Updated: Oct 2, 2019
I have a confession. Don’t judge, but I often run away and hide in the bathroom at work. Well, to be honest I also hide in my bathroom at home, and sometimes in my closet. There... I confessed it. The awful truth, is that sometimes I just am so overwhelmed I run and hide. It’s not not the running away we did as kids when we were fed up with the rules. You remember the time where we packed up our rolling Dora the Explorer backpacks with the essentials: peanut butter (hey, it’s a protein source), Little Debbie’s Swiss Rolls (chocolate at any age is a necessity), and our teddy bear (our traveling companion), and made it all of one block down the street before giving up and returning home. As adults we still run and hide in lots of ways—mine just happens to be the potty; yours might be Target.
The truth is I hide at work in the middle stall of the ladies' room just to catch my breath. Yup, sure do. I work at a university where I have a thousand and one interruptions a day. While I love what I do and who I serve, sometimes I am just so inundated with demands from every form of communication—emails, text messages, GroupMe, Facebook Messenger, Slack, land line, mobile phone, What’s App, face to face. The task list grows and overwhelm consumes me.
When I start to feel this way, I run and hide in the bathroom. I sit on the potty and breathe. Yes, just breathe. I close my eyes and take a few deep breaths. I know it sounds a little crazy but it’s the one place where I feel like I can hide for a few minutes in order to just be still and alone. To be present and in the moment. To seek God without interruption.
But being still isn’t something most of us do well is it? Our lives don’t really let us sleep in, have quiet uninterrupted hot showers, or lazy days floating in the pool. We live in a noisy world that values productivity and efficiency over quiet, solitude, or rest. Yet, we are called to live counter culturally to this.
Psalm 46:10 encourages us to “Be still and know that I am God.”
I’ve always loved that verse, despite the fact that stillness seems so elusive. She is a fantom that beacons and yet evades. When you break down this verse there are two parts to it: being still and knowing God.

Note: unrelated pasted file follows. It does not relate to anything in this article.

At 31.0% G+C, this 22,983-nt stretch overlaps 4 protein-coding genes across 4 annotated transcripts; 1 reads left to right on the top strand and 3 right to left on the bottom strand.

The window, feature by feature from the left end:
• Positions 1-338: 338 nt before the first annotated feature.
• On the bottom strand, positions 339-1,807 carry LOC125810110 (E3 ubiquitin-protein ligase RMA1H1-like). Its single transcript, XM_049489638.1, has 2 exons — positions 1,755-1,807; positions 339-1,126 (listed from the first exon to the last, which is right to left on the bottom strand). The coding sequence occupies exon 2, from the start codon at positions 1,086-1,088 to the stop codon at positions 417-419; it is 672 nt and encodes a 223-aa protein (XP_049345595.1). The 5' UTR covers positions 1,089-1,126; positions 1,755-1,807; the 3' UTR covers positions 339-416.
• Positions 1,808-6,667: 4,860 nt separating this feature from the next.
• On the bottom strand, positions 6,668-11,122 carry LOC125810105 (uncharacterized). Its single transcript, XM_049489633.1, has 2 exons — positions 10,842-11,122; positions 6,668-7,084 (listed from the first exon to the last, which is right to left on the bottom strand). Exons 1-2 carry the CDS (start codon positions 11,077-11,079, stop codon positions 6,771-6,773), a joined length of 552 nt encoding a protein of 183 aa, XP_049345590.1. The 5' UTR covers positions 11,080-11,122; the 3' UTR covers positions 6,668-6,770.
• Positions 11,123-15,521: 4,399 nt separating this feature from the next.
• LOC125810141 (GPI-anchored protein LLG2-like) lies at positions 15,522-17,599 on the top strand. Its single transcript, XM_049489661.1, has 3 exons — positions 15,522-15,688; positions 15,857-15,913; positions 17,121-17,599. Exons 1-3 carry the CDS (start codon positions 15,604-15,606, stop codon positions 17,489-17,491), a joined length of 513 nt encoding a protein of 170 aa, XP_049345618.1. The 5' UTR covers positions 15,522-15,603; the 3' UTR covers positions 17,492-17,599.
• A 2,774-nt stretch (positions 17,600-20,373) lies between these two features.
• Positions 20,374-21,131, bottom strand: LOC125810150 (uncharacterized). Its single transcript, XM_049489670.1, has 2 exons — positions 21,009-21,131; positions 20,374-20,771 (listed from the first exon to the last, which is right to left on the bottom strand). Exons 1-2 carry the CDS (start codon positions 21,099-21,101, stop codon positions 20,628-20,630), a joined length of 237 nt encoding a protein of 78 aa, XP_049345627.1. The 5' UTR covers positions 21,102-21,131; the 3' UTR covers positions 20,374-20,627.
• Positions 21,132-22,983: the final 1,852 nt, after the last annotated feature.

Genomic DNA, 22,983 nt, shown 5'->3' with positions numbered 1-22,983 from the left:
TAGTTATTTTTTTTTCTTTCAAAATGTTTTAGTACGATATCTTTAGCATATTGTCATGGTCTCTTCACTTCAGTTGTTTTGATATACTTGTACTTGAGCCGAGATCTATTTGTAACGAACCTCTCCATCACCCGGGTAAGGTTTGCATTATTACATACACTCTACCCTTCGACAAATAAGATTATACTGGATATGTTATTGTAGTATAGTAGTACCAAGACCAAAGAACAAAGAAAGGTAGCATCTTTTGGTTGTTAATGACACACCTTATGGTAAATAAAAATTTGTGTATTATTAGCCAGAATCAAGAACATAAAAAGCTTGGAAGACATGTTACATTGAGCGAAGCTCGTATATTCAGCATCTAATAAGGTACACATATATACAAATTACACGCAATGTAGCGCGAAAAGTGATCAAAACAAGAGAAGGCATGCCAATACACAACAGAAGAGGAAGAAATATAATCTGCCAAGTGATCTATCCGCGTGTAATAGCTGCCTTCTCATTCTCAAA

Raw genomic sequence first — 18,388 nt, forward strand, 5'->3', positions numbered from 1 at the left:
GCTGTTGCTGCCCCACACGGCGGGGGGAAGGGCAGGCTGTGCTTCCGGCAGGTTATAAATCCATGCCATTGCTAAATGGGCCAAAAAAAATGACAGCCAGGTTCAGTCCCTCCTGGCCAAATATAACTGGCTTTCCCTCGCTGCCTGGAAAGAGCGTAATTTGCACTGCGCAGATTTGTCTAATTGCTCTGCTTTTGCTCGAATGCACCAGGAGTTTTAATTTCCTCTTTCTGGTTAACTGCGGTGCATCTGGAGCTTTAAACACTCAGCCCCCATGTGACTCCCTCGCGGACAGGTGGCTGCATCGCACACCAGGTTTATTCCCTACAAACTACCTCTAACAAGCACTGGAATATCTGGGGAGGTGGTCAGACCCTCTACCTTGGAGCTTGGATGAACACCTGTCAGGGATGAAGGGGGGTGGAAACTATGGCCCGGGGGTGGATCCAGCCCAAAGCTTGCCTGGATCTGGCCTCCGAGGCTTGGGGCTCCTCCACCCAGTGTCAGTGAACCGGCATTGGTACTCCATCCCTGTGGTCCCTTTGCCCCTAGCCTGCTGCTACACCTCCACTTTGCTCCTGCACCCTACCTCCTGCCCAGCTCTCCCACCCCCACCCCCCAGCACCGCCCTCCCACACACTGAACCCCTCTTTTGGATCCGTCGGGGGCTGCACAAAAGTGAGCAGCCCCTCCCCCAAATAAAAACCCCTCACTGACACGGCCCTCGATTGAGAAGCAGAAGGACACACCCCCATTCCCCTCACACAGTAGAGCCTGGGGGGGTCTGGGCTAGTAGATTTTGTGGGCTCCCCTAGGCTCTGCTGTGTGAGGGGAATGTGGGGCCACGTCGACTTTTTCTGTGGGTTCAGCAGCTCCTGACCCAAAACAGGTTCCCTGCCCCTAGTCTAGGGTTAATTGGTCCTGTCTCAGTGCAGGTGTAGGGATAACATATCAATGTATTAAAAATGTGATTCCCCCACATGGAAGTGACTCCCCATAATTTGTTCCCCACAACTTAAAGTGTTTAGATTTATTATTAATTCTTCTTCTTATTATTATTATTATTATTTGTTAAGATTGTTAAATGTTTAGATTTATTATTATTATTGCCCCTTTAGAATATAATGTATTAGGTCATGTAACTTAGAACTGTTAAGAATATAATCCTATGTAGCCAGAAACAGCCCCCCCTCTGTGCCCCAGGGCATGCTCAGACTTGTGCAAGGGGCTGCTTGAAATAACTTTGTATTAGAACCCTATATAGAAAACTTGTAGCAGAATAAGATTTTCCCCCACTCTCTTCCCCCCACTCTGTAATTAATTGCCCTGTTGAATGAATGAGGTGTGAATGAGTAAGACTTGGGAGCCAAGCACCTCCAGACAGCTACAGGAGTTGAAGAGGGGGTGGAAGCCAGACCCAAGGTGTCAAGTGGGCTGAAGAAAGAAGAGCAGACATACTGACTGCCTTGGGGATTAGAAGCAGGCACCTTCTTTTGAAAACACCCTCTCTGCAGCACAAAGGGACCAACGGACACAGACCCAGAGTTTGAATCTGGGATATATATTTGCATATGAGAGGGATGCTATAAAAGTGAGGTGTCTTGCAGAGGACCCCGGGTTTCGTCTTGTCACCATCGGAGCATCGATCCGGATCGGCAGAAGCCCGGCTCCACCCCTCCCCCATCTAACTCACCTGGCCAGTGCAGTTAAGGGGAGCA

The Hebrew word for “still” means to hang limp, sink down, be feeble, not to be lazy, to leave alone, abandon, withdraw. Many days we feel limp from the demands of the day; many of us feel like we are sinking in the quicksand of stress, anxiety, and fear. Certainly we aren’t lazy, I mean have you looked at your day planner lately? Where’s the whitespace? But how many of us can for a moment (or two) leave alone, abandon, or withdraw from the noise and move towards the quiet nestle of God the Father?
The second part of this verse uses a Hebrew word for “know” meaning to seek, ask about. I remember when I first met my husband. We met at Publix, yes, where shopping that day really was a pleasure. He wore a tank top revealing a large tattoo on his shoulder, and had a Puerto Rican flag as a do-rag on his head. Let’s just say, he didn’t look like the blue-eyed Vineyard Vines GQ man I had imagined myself to spend my life with. I won’t share our entire first meeting story, but suffice it to say before I agreed to go on a date with him I checked his references. Oh yeah, I sought out others who knew him and asked a lot of questions. He sweated it out for three weeks while I conducted my due diligence. I wanted to know who I was investing my time with.
As I think about this in relation to Psalm 46:10 I ask myself, do I invest the same amount of time seeking to know God? Do I spend more time reading Amazon reviews or asking on Facebook or Insta for “ISO” recommendations than I do with my Creator? Shoot, I feel convicted even now and tears are welling up.
If I’m honest, I spend more time asking God about my circumstances and WHY they are happening to me, then I do asking the question WHO do you want to be for me in the midst of them. Or WHO do you want me to become as a result of them. I think knowing God involves an intimacy that can only come by being still with Him.
And who is him? Who is the God we are to be still with? Is He someone we can trust? Is He safe? In this instance, “God” is from the Hebrew word Elohiym meaning majesty, or any person characterized by greatness or power, mighty one, great one, judge. Who God is, is One who has the power and might to overcome the overwhelm and speak peace into our craziness. But to know this peace requires we be still with Him.
Maybe the antidote for overwhelm is to be limp, to withdraw (even to the bathroom) from our never ending task lists in order to seek out the majesty and power of who God is, and who He wants to be for us in the midst of our mess. As we quiet our minds, abandon our agendas, silence the noise, we begin to train our ears to hear the still small voice of God who calls us to a place of rest.
A place to just be. Not do. To be still and know that He is God, even if that means running to the middle stall of the bathroom to find Him.